Did you know that even though the Jewish people make just 0.2% of the world population, they have earned 24% of the Nobel prizes in the field of science and medicine?
Or that while 12.9% of Americans are immigrants, 45% of Fortune 500 companies were founded by them?
Is it that some groups of people are naturally more talented than others?
Two Princeton economists Stacy Dale and Alan Kreuger started researching how much people were earning a decade after they had graduated from college – based on which colleges they attended. Their hypothesis was that people who studied in Ivy Leagues like Harvard and Princeton would earn more than people who went to unranked colleges.
But they found something very surprising in their data. They found that the key factor that determined how much a person would earn was not based on which college they attended. But it was merely based on which college they applied to.
A person who applied to Harvard but didn’t get in did as well as a person who applied and went to Harvard!
Success wasn’t about how well a person actually did. But how well they thought and believed they could do.
In one word, it was their ambition that mattered.
Ambition trumps talent
A person will end up in a place where they think they belong. They will meet their perceived capabilities even if they fail a few times.
Paul Allen, the co-founder of Microsoft once remarked in an interview that when Bill Gates was 13 years of age, he was wondering what it would feel like to be a CEO of a Fortune 500 company.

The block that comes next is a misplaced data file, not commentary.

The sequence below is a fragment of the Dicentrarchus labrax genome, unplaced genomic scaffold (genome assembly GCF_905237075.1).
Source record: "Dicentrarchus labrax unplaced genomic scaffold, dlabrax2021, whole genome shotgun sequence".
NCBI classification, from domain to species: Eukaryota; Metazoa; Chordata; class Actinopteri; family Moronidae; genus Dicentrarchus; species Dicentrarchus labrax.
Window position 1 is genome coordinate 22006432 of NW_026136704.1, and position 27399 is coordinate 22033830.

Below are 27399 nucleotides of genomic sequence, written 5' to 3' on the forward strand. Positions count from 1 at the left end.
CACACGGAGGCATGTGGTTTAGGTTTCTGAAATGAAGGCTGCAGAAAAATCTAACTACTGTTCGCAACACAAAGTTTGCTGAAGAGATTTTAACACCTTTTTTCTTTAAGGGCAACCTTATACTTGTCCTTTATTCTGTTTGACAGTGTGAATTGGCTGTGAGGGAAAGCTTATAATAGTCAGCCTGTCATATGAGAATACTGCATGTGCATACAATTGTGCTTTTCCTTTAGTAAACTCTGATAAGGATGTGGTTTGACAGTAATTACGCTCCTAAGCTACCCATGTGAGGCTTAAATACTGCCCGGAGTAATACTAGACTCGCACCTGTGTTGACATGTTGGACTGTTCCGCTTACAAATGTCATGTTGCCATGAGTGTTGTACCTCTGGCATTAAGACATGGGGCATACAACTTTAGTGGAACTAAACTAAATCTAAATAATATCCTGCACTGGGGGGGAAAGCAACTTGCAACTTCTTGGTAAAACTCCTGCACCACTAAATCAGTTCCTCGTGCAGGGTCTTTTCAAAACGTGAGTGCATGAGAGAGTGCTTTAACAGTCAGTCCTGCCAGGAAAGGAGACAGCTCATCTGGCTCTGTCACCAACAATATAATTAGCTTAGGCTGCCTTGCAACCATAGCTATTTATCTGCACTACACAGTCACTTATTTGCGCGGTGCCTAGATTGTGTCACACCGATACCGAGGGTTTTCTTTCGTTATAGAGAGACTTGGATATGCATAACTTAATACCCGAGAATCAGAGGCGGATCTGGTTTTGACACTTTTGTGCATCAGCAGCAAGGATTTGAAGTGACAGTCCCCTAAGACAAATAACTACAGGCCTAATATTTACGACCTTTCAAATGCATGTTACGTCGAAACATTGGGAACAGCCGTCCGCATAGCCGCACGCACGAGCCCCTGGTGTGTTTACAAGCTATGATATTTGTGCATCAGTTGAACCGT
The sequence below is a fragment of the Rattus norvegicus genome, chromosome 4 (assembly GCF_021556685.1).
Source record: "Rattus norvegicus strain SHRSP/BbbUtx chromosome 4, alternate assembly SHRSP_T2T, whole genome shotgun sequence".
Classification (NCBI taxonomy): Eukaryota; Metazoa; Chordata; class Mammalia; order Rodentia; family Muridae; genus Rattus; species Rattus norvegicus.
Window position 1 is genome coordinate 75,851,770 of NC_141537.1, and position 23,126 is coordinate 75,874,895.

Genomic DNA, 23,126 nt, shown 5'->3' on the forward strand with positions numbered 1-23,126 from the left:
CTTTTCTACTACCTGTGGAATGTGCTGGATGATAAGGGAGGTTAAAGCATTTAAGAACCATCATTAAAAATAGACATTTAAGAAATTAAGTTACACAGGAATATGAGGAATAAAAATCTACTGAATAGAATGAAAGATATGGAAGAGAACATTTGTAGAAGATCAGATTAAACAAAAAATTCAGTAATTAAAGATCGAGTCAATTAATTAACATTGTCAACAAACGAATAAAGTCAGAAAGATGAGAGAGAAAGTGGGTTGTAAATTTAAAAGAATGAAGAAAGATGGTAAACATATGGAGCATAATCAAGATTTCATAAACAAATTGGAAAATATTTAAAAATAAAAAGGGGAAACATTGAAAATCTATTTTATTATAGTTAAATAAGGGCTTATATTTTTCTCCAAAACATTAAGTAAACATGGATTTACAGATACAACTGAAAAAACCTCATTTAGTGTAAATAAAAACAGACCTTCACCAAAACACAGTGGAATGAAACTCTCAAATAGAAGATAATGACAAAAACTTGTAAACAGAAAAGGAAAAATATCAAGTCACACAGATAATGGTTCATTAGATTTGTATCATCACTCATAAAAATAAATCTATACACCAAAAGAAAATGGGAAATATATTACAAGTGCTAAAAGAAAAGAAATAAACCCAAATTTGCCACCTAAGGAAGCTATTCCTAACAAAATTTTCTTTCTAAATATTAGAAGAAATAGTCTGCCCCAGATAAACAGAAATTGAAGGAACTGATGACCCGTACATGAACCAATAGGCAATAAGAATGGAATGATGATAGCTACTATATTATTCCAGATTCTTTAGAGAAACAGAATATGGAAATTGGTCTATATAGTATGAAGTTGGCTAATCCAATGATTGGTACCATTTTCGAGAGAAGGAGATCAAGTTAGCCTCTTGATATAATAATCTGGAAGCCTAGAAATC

As psychiatrist Neel Burton says: People shrink and expand into the degree and nature of their ambitions.
Ambition stems from the desire to be worthy.
In 1886, Jewish folklorist Joseph Jacobs set out to compare Jewish performance in various fields to that of other westerners. And he found it to be very mediocre. Early 20th century IQ data also shows that Jews didn’t have higher IQ than people of other religions.
But then the Jewish migration began. And with it, their psyche changed. Because they were supposed to be God’s chosen people. And yet their position was at the bottom of the rung in their new surroundings – in their new countries.
This dissonance could only be resolved by building a stronger desire to become worthy! And that’s what allowed them to rise to the top of various fields: from science to finance.
Ambition stems from uncomfortable comparison. From feeling insecure. When you think you are more worthy than your current situation, your ambition grows.
You have to believe that you are better than your peers, or at least your current position in life.
The Ambition of King Tudor
Henry Tudor became the last King of England to win the throne on the battlefield. When he became the King, England was a very poor country. Ravaged by civil war. In the middle of a recession. But by the end of Tudor’s life, England was on its way to begin conquering the whole world!
Tudor became extremely ambitious when he read one of the first books published on paper in England: the story of King Arthur and his knights.